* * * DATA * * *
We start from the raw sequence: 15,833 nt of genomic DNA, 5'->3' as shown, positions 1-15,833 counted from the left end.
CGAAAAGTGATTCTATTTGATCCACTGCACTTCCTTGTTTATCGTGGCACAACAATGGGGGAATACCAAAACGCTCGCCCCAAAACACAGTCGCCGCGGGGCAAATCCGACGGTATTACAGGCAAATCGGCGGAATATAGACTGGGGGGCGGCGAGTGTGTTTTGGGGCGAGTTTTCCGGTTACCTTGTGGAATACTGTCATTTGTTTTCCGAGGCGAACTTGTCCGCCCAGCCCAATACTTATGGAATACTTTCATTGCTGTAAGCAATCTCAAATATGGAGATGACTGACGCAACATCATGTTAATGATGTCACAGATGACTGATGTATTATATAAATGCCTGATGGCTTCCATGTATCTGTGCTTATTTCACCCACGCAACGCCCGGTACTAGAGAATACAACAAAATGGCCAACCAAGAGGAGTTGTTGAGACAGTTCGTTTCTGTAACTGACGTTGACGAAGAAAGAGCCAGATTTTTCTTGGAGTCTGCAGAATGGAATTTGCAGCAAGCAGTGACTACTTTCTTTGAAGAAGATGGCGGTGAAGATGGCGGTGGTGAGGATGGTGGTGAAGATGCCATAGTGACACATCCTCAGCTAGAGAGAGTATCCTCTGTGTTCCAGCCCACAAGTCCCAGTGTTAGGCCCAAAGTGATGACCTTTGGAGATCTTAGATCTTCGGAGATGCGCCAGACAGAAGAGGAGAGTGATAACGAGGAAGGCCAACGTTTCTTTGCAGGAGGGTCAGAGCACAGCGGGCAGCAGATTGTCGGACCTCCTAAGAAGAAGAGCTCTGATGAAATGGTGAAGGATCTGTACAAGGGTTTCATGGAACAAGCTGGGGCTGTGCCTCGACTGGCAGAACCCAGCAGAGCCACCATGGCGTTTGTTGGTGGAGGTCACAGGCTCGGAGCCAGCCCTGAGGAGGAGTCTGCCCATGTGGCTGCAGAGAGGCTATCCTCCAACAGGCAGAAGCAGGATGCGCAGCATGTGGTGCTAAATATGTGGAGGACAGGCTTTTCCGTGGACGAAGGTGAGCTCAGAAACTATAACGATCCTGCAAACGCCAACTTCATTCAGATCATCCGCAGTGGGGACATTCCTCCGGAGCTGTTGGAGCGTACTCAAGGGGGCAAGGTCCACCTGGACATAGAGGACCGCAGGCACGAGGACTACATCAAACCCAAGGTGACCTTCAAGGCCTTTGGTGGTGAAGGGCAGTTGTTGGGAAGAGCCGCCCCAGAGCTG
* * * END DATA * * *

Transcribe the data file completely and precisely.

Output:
We start from the raw sequence: 15,833 nt of genomic DNA, 5'->3' as shown, positions 1-15,833 counted from the left end.
CGAAAAGTGATTCTATTTGATCCACTGCACTTCCTTGTTTATCGTGGCACAACAATGGGGGAATACCAAAACGCTCGCCCCAAAACACAGTCGCCGCGGGGCAAATCCGACGGTATTACAGGCAAATCGGCGGAATATAGACTGGGGGGCGGCGAGTGTGTTTTGGGGCGAGTTTTCCGGTTACCTTGTGGAATACTGTCATTTGTTTTCCGAGGCGAACTTGTCCGCCCAGCCCAATACTTATGGAATACTTTCATTGCTGTAAGCAATCTCAAATATGGAGATGACTGACGCAACATCATGTTAATGATGTCACAGATGACTGATGTATTATATAAATGCCTGATGGCTTCCATGTATCTGTGCTTATTTCACCCACGCAACGCCCGGTACTAGAGAATACAACAAAATGGCCAACCAAGAGGAGTTGTTGAGACAGTTCGTTTCTGTAACTGACGTTGACGAAGAAAGAGCCAGATTTTTCTTGGAGTCTGCAGAATGGAATTTGCAGCAAGCAGTGACTACTTTCTTTGAAGAAGATGGCGGTGAAGATGGCGGTGGTGAGGATGGTGGTGAAGATGCCATAGTGACACATCCTCAGCTAGAGAGAGTATCCTCTGTGTTCCAGCCCACAAGTCCCAGTGTTAGGCCCAAAGTGATGACCTTTGGAGATCTTAGATCTTCGGAGATGCGCCAGACAGAAGAGGAGAGTGATAACGAGGAAGGCCAACGTTTCTTTGCAGGAGGGTCAGAGCACAGCGGGCAGCAGATTGTCGGACCTCCTAAGAAGAAGAGCTCTGATGAAATGGTGAAGGATCTGTACAAGGGTTTCATGGAACAAGCTGGGGCTGTGCCTCGACTGGCAGAACCCAGCAGAGCCACCATGGCGTTTGTTGGTGGAGGTCACAGGCTCGGAGCCAGCCCTGAGGAGGAGTCTGCCCATGTGGCTGCAGAGAGGCTATCCTCCAACAGGCAGAAGCAGGATGCGCAGCATGTGGTGCTAAATATGTGGAGGACAGGCTTTTCCGTGGACGAAGGTGAGCTCAGAAACTATAACGATCCTGCAAACGCCAACTTCATTCAGATCATCCGCAGTGGGGACATTCCTCCGGAGCTGTTGGAGCGTACTCAAGGGGGCAAGGTCCACCTGGACATAGAGGACCGCAGGCACGAGGACTACATCAAACCCAAGGTGACCTTCAAGGCCTTTGGTGGTGAAGGGCAGTTGTTGGGAAGAGCCGCCCCAGAGCTG